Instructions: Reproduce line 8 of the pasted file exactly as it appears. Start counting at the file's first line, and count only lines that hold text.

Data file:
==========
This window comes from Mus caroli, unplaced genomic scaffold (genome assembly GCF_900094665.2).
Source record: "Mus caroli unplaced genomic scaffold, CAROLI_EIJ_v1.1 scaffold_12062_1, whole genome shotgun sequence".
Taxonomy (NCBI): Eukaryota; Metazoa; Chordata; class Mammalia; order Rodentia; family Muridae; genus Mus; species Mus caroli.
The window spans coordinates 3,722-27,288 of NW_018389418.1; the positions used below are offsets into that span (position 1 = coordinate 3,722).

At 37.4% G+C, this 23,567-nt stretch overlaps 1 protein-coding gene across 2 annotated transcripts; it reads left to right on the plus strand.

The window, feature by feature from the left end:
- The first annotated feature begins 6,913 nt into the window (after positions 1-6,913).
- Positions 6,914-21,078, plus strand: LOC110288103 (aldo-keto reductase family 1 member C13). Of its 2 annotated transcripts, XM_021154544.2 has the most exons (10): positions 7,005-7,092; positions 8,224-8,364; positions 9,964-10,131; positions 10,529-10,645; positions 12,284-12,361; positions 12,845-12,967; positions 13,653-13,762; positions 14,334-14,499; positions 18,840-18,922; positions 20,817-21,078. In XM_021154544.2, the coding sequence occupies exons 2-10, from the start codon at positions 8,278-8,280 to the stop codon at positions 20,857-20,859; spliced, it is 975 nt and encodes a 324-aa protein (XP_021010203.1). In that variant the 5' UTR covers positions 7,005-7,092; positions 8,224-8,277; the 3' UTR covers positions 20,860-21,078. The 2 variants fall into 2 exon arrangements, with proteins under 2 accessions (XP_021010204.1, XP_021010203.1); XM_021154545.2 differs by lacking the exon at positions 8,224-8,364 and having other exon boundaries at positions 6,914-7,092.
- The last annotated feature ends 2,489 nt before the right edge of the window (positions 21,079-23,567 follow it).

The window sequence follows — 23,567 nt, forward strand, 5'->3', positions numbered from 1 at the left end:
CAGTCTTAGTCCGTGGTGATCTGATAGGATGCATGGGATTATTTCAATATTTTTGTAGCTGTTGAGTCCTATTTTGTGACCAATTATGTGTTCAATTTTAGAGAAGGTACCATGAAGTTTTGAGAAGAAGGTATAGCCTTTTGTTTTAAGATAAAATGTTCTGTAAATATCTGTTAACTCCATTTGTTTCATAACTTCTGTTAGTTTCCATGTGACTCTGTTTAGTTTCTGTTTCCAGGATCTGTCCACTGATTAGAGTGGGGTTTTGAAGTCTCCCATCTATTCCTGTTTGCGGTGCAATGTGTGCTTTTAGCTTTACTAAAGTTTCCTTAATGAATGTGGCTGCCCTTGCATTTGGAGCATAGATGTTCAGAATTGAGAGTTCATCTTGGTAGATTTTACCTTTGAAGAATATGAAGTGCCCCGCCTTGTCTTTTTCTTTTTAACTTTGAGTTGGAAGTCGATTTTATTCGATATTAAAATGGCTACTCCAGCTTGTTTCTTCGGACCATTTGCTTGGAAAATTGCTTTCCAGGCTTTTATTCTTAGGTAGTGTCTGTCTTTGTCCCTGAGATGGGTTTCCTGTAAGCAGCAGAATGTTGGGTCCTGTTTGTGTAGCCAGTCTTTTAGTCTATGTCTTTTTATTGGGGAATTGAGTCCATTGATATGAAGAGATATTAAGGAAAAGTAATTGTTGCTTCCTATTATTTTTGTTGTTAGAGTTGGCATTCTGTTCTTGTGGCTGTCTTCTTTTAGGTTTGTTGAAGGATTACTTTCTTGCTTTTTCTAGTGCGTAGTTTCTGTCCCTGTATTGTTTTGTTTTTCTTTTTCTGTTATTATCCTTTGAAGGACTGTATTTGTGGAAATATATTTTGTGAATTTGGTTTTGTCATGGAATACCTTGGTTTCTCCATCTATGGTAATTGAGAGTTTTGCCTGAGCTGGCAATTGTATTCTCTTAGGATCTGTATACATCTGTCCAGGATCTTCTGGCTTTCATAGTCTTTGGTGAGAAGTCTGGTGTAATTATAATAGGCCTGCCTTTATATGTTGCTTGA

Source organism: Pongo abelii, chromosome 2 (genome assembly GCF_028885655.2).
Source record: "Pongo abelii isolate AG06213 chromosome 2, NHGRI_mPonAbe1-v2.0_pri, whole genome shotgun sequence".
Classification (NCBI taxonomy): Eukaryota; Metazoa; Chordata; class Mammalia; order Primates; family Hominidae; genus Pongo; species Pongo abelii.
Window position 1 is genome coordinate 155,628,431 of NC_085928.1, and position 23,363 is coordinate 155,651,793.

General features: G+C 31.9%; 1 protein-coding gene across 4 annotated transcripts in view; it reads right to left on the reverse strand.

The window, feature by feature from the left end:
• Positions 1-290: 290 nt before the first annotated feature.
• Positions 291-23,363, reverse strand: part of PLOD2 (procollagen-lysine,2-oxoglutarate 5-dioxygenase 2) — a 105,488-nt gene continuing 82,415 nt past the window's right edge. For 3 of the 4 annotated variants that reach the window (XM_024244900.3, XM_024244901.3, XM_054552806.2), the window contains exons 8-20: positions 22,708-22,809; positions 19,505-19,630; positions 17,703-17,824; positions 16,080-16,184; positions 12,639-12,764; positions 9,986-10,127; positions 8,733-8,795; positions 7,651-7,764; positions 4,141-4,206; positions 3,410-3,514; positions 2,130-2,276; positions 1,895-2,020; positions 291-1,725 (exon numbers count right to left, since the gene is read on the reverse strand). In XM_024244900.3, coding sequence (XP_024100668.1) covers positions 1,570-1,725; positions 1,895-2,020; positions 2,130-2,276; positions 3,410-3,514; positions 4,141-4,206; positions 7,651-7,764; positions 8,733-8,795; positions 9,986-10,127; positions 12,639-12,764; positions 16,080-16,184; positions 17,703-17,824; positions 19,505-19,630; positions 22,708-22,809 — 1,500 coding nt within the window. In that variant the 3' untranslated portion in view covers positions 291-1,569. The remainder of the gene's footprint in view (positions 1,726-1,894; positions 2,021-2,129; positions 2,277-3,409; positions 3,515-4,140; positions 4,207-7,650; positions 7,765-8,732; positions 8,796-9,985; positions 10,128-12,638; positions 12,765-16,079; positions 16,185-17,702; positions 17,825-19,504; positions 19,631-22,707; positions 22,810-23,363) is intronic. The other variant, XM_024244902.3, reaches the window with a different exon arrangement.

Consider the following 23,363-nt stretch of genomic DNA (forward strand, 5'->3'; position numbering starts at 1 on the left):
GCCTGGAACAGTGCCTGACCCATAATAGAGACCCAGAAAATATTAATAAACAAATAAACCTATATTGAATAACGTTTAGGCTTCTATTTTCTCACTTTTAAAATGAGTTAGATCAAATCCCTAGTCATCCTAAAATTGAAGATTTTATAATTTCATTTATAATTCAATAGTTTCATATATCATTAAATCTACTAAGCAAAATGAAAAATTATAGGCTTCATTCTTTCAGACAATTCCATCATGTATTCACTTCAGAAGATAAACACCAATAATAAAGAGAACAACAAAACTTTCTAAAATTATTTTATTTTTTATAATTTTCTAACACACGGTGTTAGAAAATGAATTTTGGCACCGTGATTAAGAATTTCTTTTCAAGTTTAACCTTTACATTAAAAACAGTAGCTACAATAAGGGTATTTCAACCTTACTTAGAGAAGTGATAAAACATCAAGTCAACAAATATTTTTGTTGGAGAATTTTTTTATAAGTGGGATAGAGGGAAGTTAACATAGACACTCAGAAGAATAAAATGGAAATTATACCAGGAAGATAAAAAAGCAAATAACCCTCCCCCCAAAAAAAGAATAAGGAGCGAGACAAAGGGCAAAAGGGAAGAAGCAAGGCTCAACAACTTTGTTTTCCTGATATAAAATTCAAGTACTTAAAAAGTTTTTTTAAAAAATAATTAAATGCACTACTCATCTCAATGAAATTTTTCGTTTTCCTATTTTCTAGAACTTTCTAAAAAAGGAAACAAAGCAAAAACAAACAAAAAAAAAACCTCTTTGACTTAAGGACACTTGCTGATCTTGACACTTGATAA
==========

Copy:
- Positions 6,914-21,078, plus strand: LOC110288103 (aldo-keto reductase family 1 member C13). Of its 2 annotated transcripts, XM_021154544.2 has the most exons (10): positions 7,005-7,092; positions 8,224-8,364; positions 9,964-10,131; positions 10,529-10,645; positions 12,284-12,361; positions 12,845-12,967; positions 13,653-13,762; positions 14,334-14,499; positions 18,840-18,922; positions 20,817-21,078. In XM_021154544.2, the coding sequence occupies exons 2-10, from the start codon at positions 8,278-8,280 to the stop codon at positions 20,857-20,859; spliced, it is 975 nt and encodes a 324-aa protein (XP_021010203.1). In that variant the 5' UTR covers positions 7,005-7,092; positions 8,224-8,277; the 3' UTR covers positions 20,860-21,078. The 2 variants fall into 2 exon arrangements, with proteins under 2 accessions (XP_021010204.1, XP_021010203.1); XM_021154545.2 differs by lacking the exon at positions 8,224-8,364 and having other exon boundaries at positions 6,914-7,092.